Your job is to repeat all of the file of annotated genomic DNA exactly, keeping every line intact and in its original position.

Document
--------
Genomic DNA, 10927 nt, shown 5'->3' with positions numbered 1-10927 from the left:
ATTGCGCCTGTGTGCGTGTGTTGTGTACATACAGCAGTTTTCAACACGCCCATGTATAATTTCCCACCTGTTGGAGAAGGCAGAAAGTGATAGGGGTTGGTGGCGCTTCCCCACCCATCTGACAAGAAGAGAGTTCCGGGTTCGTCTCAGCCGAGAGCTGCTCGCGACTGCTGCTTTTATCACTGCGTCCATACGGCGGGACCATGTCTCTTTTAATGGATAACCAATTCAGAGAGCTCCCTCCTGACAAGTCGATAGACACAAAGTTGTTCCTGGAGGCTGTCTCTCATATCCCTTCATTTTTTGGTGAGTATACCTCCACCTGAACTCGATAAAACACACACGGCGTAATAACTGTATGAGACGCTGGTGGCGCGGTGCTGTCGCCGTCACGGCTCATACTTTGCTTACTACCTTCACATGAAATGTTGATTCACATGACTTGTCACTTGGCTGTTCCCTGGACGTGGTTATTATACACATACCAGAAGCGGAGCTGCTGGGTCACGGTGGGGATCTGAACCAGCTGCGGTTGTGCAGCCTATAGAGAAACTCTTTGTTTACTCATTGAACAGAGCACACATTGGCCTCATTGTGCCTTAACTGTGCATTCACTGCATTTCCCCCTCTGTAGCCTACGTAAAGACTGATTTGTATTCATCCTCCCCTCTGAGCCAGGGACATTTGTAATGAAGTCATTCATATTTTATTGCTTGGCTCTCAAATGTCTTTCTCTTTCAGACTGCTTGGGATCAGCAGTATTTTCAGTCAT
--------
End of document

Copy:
Genomic DNA, 10927 nt, shown 5'->3' with positions numbered 1-10927 from the left:
ATTGCGCCTGTGTGCGTGTGTTGTGTACATACAGCAGTTTTCAACACGCCCATGTATAATTTCCCACCTGTTGGAGAAGGCAGAAAGTGATAGGGGTTGGTGGCGCTTCCCCACCCATCTGACAAGAAGAGAGTTCCGGGTTCGTCTCAGCCGAGAGCTGCTCGCGACTGCTGCTTTTATCACTGCGTCCATACGGCGGGACCATGTCTCTTTTAATGGATAACCAATTCAGAGAGCTCCCTCCTGACAAGTCGATAGACACAAAGTTGTTCCTGGAGGCTGTCTCTCATATCCCTTCATTTTTTGGTGAGTATACCTCCACCTGAACTCGATAAAACACACACGGCGTAATAACTGTATGAGACGCTGGTGGCGCGGTGCTGTCGCCGTCACGGCTCATACTTTGCTTACTACCTTCACATGAAATGTTGATTCACATGACTTGTCACTTGGCTGTTCCCTGGACGTGGTTATTATACACATACCAGAAGCGGAGCTGCTGGGTCACGGTGGGGATCTGAACCAGCTGCGGTTGTGCAGCCTATAGAGAAACTCTTTGTTTACTCATTGAACAGAGCACACATTGGCCTCATTGTGCCTTAACTGTGCATTCACTGCATTTCCCCCTCTGTAGCCTACGTAAAGACTGATTTGTATTCATCCTCCCCTCTGAGCCAGGGACATTTGTAATGAAGTCATTCATATTTTATTGCTTGGCTCTCAAATGTCTTTCTCTTTCAGACTGCTTGGGATCAGCAGTATTTTCAGTCAT